“You don’t have to say no on my account,” Emily said sweetly.

“Gosh, Em,” Murphy rubbed the back of his neck.  “I appreciate that.  But no.”

“Are you sure?” the woman raised her eyes to Clayton’s.  “The nights are so terribly cold.”

Clayton shook his head.  “Thank you, mademoiselle.  But we’ve had a very difficult journey.  We require sleep more than company.”

“Well, if my lord should find himself in need of my services, you have but to ring.  Monsieur Danaeus knows where to find me,” she nodded to the innkeep.  And with that, she sauntered off.  They saw that her skirt was longer in the back, the dark silk falling like water around her derriere.

Murphy gave Emily a look.  She shrugged.  “Just trying to help.”

“Uh-huh.”  Murphy turned his attention to the poker game a few tables away.  It seemed JD had lost the first few hands.  That was to be expected.  New place, new game.  But on the fourth hand, Alyssa touched her ear, and JD immediately raised.  And won.  Next hand, he folded.  Then she traced a line down her throat, and JD won again.  But not before he’d bluffed the rest of the players into going all in.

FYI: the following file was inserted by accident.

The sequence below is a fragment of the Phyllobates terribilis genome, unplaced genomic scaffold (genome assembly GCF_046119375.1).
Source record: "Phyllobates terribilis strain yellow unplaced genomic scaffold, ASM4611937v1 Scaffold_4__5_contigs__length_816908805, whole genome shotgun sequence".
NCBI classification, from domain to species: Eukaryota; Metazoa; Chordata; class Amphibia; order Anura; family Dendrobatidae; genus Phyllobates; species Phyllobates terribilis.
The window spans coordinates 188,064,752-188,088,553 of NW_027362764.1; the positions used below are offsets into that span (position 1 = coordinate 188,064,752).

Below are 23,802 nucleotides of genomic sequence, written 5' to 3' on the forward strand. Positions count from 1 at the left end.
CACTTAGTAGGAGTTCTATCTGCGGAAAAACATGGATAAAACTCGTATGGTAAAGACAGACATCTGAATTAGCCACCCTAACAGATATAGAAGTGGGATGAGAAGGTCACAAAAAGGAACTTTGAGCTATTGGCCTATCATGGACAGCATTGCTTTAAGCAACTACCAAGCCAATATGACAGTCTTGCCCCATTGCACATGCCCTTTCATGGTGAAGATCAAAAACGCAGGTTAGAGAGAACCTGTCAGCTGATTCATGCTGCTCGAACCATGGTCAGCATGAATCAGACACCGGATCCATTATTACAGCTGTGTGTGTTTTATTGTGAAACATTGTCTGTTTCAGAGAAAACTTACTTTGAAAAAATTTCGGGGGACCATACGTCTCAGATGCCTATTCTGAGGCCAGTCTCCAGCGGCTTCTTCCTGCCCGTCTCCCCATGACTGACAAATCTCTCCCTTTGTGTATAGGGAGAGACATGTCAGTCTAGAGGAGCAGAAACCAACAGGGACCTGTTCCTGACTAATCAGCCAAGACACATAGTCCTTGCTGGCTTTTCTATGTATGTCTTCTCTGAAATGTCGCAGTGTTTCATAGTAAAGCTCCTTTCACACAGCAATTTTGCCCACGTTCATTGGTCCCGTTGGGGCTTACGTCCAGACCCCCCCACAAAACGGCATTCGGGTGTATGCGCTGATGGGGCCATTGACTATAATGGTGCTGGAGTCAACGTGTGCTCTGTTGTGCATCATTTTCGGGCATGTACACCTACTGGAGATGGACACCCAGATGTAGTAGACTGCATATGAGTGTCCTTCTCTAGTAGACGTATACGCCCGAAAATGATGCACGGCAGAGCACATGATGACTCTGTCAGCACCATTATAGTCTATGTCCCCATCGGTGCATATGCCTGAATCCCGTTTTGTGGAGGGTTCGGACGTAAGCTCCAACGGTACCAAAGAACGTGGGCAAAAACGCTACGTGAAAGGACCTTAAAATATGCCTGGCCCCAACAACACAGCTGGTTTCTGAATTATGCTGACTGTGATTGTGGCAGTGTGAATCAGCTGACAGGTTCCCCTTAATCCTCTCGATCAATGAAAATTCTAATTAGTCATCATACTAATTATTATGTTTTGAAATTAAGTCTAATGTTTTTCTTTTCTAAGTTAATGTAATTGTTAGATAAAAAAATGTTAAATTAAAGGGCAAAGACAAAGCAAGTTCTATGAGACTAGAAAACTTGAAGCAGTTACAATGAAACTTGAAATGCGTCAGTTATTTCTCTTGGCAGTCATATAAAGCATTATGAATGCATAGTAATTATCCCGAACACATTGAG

“Oh,” Murphy remarked.  “They have a—oh, nice.  Very nice.  Can she do lottery numbers, too?”

Clayton stirred his tea.  “Sure.”

Both Murphy’s and Emily’s heads turned sharply at that.  “Really?”

“Of course.  She’s an Oracle.”

“But I mean—really really?”

“Where do you think the Order gets a great deal of its funding?  Oracles usually aren’t engaged for this type of activity.  Alyssa just does it because she likes to.  She and the Colonel have been quite the team for many years now.  But the Order has a whole division of psychics who are completely non-combative.  Their entire role is to, very carefully so it’s not traceable, gather funds for the Order.  Lotteries, casinos, always small jackpots, of course.  The stock market—”

Murphy looked over at Alyssa with a newfound respect.  “Y’know, I take back some of the things I said about you people.  You’re all right.”